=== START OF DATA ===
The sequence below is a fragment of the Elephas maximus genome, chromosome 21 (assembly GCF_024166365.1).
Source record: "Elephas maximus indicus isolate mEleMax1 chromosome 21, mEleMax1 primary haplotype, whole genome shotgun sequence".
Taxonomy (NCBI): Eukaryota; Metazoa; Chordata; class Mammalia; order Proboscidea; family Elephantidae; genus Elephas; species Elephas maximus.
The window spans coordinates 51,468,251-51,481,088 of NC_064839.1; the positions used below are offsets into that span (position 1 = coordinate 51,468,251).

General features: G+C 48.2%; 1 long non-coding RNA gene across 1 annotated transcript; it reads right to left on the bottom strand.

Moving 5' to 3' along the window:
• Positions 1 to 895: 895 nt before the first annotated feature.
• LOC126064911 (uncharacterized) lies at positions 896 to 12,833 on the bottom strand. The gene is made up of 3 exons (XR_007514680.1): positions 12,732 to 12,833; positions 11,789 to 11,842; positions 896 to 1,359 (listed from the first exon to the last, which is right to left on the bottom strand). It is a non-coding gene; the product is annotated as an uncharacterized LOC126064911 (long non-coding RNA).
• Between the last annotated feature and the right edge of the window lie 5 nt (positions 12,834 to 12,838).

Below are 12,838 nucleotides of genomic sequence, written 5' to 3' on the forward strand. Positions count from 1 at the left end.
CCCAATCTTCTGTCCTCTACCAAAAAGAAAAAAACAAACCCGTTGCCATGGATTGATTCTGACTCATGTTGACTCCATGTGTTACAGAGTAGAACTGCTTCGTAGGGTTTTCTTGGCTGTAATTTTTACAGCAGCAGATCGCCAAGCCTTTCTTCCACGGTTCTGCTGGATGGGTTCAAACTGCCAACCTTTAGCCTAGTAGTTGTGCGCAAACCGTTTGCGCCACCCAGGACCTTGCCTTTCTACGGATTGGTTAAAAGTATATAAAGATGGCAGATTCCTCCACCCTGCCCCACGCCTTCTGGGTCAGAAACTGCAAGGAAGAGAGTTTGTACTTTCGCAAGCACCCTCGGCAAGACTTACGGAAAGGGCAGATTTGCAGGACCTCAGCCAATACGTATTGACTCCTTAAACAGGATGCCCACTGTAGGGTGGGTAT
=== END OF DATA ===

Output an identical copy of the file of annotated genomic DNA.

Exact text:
The sequence below is a fragment of the Elephas maximus genome, chromosome 21 (assembly GCF_024166365.1).
Source record: "Elephas maximus indicus isolate mEleMax1 chromosome 21, mEleMax1 primary haplotype, whole genome shotgun sequence".
Taxonomy (NCBI): Eukaryota; Metazoa; Chordata; class Mammalia; order Proboscidea; family Elephantidae; genus Elephas; species Elephas maximus.
The window spans coordinates 51,468,251-51,481,088 of NC_064839.1; the positions used below are offsets into that span (position 1 = coordinate 51,468,251).

General features: G+C 48.2%; 1 long non-coding RNA gene across 1 annotated transcript; it reads right to left on the bottom strand.

Moving 5' to 3' along the window:
• Positions 1 to 895: 895 nt before the first annotated feature.
• LOC126064911 (uncharacterized) lies at positions 896 to 12,833 on the bottom strand. The gene is made up of 3 exons (XR_007514680.1): positions 12,732 to 12,833; positions 11,789 to 11,842; positions 896 to 1,359 (listed from the first exon to the last, which is right to left on the bottom strand). It is a non-coding gene; the product is annotated as an uncharacterized LOC126064911 (long non-coding RNA).
• Between the last annotated feature and the right edge of the window lie 5 nt (positions 12,834 to 12,838).

Below are 12,838 nucleotides of genomic sequence, written 5' to 3' on the forward strand. Positions count from 1 at the left end.
CCCAATCTTCTGTCCTCTACCAAAAAGAAAAAAACAAACCCGTTGCCATGGATTGATTCTGACTCATGTTGACTCCATGTGTTACAGAGTAGAACTGCTTCGTAGGGTTTTCTTGGCTGTAATTTTTACAGCAGCAGATCGCCAAGCCTTTCTTCCACGGTTCTGCTGGATGGGTTCAAACTGCCAACCTTTAGCCTAGTAGTTGTGCGCAAACCGTTTGCGCCACCCAGGACCTTGCCTTTCTACGGATTGGTTAAAAGTATATAAAGATGGCAGATTCCTCCACCCTGCCCCACGCCTTCTGGGTCAGAAACTGCAAGGAAGAGAGTTTGTACTTTCGCAAGCACCCTCGGCAAGACTTACGGAAAGGGCAGATTTGCAGGACCTCAGCCAATACGTATTGACTCCTTAAACAGGATGCCCACTGTAGGGTGGGTAT